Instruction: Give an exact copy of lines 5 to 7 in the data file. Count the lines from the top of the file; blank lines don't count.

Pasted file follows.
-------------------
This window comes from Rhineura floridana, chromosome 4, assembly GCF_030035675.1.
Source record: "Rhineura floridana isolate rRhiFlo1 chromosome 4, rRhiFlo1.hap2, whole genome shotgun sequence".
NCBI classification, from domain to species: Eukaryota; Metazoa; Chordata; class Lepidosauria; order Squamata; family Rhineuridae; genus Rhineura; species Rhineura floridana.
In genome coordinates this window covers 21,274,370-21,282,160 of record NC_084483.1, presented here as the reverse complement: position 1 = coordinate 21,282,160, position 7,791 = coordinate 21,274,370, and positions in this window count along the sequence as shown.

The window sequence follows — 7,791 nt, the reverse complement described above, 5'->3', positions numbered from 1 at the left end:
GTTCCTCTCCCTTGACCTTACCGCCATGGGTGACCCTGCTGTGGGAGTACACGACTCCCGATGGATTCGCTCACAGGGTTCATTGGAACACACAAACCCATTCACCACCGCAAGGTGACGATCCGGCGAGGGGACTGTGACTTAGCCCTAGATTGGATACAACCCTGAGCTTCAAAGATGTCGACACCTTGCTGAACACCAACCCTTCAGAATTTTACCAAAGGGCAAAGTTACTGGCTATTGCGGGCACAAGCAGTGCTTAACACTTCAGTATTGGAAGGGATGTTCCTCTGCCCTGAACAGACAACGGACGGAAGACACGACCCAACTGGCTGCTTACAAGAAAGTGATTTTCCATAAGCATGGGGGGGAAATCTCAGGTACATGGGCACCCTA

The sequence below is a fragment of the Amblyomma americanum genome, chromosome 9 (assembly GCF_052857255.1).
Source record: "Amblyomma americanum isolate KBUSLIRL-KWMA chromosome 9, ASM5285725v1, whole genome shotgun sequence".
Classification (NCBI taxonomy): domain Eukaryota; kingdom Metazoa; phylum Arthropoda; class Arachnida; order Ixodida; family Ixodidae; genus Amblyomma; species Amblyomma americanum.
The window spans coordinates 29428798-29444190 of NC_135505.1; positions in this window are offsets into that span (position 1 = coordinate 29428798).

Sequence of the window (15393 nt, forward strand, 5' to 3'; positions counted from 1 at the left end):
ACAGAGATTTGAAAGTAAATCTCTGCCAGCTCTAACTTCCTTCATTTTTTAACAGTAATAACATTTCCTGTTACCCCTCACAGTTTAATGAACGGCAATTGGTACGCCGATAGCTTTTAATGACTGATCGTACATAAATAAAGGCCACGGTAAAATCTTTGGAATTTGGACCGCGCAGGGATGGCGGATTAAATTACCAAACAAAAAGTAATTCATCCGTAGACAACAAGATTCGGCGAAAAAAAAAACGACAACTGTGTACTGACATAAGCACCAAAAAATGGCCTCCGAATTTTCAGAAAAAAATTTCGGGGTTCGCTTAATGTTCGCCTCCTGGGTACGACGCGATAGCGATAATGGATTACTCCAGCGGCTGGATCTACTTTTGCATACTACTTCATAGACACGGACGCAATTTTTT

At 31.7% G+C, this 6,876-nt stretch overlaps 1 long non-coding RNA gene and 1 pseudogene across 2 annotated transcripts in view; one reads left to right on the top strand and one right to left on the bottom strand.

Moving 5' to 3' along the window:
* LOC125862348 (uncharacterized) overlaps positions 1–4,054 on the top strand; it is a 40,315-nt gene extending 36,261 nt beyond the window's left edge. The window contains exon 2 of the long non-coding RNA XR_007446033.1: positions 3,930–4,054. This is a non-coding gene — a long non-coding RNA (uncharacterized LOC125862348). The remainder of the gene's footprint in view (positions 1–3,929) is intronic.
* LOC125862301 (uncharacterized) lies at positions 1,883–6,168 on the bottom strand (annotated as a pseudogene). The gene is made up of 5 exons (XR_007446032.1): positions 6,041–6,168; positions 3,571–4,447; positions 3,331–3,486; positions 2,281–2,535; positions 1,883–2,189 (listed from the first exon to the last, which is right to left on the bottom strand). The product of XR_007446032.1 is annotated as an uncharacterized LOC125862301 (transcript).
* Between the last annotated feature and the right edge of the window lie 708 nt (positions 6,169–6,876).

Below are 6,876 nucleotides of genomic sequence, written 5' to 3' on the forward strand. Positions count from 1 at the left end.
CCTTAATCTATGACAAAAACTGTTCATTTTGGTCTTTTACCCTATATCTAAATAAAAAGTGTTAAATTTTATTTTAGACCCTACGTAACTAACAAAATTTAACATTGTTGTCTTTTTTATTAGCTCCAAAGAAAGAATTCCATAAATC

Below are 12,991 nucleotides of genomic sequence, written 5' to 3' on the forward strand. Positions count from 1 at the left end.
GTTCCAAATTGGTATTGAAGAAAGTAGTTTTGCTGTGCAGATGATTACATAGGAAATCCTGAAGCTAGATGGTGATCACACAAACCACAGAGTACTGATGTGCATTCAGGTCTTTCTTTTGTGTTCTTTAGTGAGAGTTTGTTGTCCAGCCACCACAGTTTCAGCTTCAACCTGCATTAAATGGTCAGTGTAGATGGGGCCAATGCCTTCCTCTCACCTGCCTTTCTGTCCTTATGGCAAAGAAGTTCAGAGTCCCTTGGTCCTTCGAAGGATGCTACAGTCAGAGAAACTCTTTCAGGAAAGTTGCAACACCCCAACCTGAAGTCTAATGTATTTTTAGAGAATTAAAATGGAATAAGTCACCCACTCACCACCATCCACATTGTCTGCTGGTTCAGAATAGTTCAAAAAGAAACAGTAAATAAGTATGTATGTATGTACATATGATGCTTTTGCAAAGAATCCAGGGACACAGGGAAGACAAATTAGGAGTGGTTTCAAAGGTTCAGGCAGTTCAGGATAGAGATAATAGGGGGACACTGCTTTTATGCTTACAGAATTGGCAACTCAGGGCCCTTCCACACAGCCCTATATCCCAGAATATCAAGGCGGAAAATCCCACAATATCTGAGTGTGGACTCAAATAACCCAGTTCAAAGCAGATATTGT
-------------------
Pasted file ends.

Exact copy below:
The window sequence follows — 7,791 nt, the reverse complement described above, 5'->3', positions numbered from 1 at the left end:
GTTCCTCTCCCTTGACCTTACCGCCATGGGTGACCCTGCTGTGGGAGTACACGACTCCCGATGGATTCGCTCACAGGGTTCATTGGAACACACAAACCCATTCACCACCGCAAGGTGACGATCCGGCGAGGGGACTGTGACTTAGCCCTAGATTGGATACAACCCTGAGCTTCAAAGATGTCGACACCTTGCTGAACACCAACCCTTCAGAATTTTACCAAAGGGCAAAGTTACTGGCTATTGCGGGCACAAGCAGTGCTTAACACTTCAGTATTGGAAGGGATGTTCCTCTGCCCTGAACAGACAACGGACGGAAGACACGACCCAACTGGCTGCTTACAAGAAAGTGATTTTCCATAAGCATGGGGGGGAAATCTCAGGTACATGGGCACCCTA

The sequence below is a fragment of the Amblyomma americanum genome, chromosome 9 (assembly GCF_052857255.1).